Growing up, your parents probably guilted you into eating broccoli by saying that hungry communities across the globe could be eating it instead. And although that bit of wasted food was seemingly minuscule, the amount of waste your community produces on a daily makes a big impact. Decomposing food emits greenhouse gases, and the amount of water and emissions required to grow and sell produce is astronomical. Hunger is also still a rampant problem that many communities grapple with regularly.
With that in mind, though, the amount of food that countries waste annually is truly astronomical — keep reading for more on how much food is wasted per year by some of the most wasteful countries worldwide. The numbers are seriously shocking.
How much food is wasted every year worldwide?
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Americans have been deemed the "global leaders" in food waste, which is, well, pretty embarrassing. The U.S. discards about 40 million tons of food every year, according to RTS, which is equal to about 219 pounds per person, and upwards of 30 percent of the country's food supply. Yikes.
The U.K. wastes about 3.6 million tonnes of food every year, according to Fare Share, which is largely from farmers, growers, manufacturers, processors, wholesalers, retailers, and food service companies. Sadly, about 4.7 million people across the U.K. experience food insecurity.
China wastes about 6 percent of the nation's food supply every year, which is equivalent to about 35 million tonnes of food, according to IFAD, which could feed between 30 and 50 million people. About half of the amount of food wasted (between 17 and 18 million) is tossed during the last stage of the supply chain, at the grocery store or during consumption.
In Russia, approximately 17 million tons of food are wasted annually, which is almost like tossing 1.6 trillion rubles ($25 billion USD) directly into the trash, according toThe Moscow Times. The amount of discarded food could feed about 30 million people, which far exceeds the number of people who currently live below the poverty line.
Every year, 10 million tonnes of food go to waste in South Africa, which is equal to about a third of the food produced nationwide, according to WWF. The amount of food that goes to waste is valued at R61.5 billion (equal to about $4,010,968.50 USD), and about 70 percent of that waste consists of healthy food — fruits, vegetables, and cereal.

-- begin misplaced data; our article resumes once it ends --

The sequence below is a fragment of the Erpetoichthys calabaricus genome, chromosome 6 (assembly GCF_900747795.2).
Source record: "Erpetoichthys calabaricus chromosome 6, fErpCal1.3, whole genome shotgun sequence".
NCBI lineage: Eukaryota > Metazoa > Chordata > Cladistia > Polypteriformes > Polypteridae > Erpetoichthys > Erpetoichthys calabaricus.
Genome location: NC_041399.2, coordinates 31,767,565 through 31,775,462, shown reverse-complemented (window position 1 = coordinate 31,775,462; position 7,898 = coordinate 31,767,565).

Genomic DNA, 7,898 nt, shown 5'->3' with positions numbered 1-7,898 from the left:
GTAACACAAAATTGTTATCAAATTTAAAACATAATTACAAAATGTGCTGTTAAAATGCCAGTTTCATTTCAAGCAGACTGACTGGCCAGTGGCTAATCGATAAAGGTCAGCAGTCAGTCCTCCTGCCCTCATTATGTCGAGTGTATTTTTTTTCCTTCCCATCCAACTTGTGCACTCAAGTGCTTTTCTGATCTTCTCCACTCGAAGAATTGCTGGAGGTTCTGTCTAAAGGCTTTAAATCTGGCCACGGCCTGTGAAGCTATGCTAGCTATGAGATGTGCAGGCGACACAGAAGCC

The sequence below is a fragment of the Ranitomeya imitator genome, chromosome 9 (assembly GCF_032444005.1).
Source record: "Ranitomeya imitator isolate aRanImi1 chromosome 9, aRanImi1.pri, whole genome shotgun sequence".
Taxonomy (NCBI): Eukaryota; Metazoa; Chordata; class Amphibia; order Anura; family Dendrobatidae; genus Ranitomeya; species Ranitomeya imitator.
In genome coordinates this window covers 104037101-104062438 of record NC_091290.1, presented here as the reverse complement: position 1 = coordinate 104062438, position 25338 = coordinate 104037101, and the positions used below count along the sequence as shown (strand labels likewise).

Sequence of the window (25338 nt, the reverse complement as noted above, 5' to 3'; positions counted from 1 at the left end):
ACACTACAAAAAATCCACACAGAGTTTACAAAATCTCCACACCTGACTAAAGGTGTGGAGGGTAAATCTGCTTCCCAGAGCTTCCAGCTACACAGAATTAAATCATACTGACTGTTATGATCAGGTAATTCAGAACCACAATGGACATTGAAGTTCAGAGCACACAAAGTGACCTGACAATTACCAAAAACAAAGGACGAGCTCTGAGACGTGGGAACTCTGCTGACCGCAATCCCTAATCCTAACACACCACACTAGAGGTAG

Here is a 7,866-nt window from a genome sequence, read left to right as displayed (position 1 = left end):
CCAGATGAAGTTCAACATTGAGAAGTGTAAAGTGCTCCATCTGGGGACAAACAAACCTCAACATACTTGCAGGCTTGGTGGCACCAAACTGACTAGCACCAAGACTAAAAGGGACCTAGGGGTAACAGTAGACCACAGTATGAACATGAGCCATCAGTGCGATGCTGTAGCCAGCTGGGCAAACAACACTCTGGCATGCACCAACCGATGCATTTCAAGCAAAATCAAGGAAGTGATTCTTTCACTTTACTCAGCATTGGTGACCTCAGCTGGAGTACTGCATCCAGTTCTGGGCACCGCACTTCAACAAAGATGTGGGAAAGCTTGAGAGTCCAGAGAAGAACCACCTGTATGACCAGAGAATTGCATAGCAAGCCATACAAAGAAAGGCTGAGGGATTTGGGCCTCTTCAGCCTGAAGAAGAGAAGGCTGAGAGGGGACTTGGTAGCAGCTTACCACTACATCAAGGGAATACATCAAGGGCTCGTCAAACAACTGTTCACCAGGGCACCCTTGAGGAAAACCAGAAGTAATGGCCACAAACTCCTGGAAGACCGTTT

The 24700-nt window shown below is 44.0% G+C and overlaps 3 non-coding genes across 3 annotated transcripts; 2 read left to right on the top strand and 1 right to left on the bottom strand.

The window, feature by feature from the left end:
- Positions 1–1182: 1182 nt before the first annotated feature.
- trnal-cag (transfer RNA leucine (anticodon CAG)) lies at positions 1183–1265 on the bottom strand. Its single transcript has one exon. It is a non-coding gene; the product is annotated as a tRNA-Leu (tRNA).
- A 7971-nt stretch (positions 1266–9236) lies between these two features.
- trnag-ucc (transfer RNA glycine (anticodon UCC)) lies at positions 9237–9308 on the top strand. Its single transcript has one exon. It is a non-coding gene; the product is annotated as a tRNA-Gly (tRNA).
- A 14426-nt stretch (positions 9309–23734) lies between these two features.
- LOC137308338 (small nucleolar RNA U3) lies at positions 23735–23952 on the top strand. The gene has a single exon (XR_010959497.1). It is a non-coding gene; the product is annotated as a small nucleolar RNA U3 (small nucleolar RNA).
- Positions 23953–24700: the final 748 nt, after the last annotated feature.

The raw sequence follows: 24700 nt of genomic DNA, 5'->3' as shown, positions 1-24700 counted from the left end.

While Australia is all about sustainability, food waste is a huge problem in the land down under, according to Australia's Department of Agriculture. The country wastes approximately $20 billion worth of food annually, which translates to 7.3 million tonnes of food. This equals about 300 kilograms of food waste per person, accounting for over 5 percent of the nation's greenhouse gas emissions.
India wastes approximately 67 million tonnes of food every year, which is valued at about 92,000 crores ($12.6 million USD). About 21 million metric tons of wheat alone is wasted per year across the country, as per Krishi Jagran.
Brazil lets 26 million tons of food go to waste each year, according to Global Giving. Major grocery retailers across the country refrain from donating excess food to pantries, however, because many people don't trust NGOs, as some NGOs are disorganized in coordinating food drives.
How can I help fight food waste?
In addition to only buying the amount of food you'll actually use per shopping trip, there are many ways to fight food waste. You can freeze food, eat your leftovers instead of tossing them, sign up for a meal delivery program, make use of food scraps, and simply learn to store food properly. You can also sign up with Too Good To Go, an app that fights food waste by selling extra meals for a lower price at the end of the day, or order from companies that sell ugly produce to shoppers at a lower rate.
Food waste is a huge global issue, so we strongly suggest doing everything you can to lower your personal impact.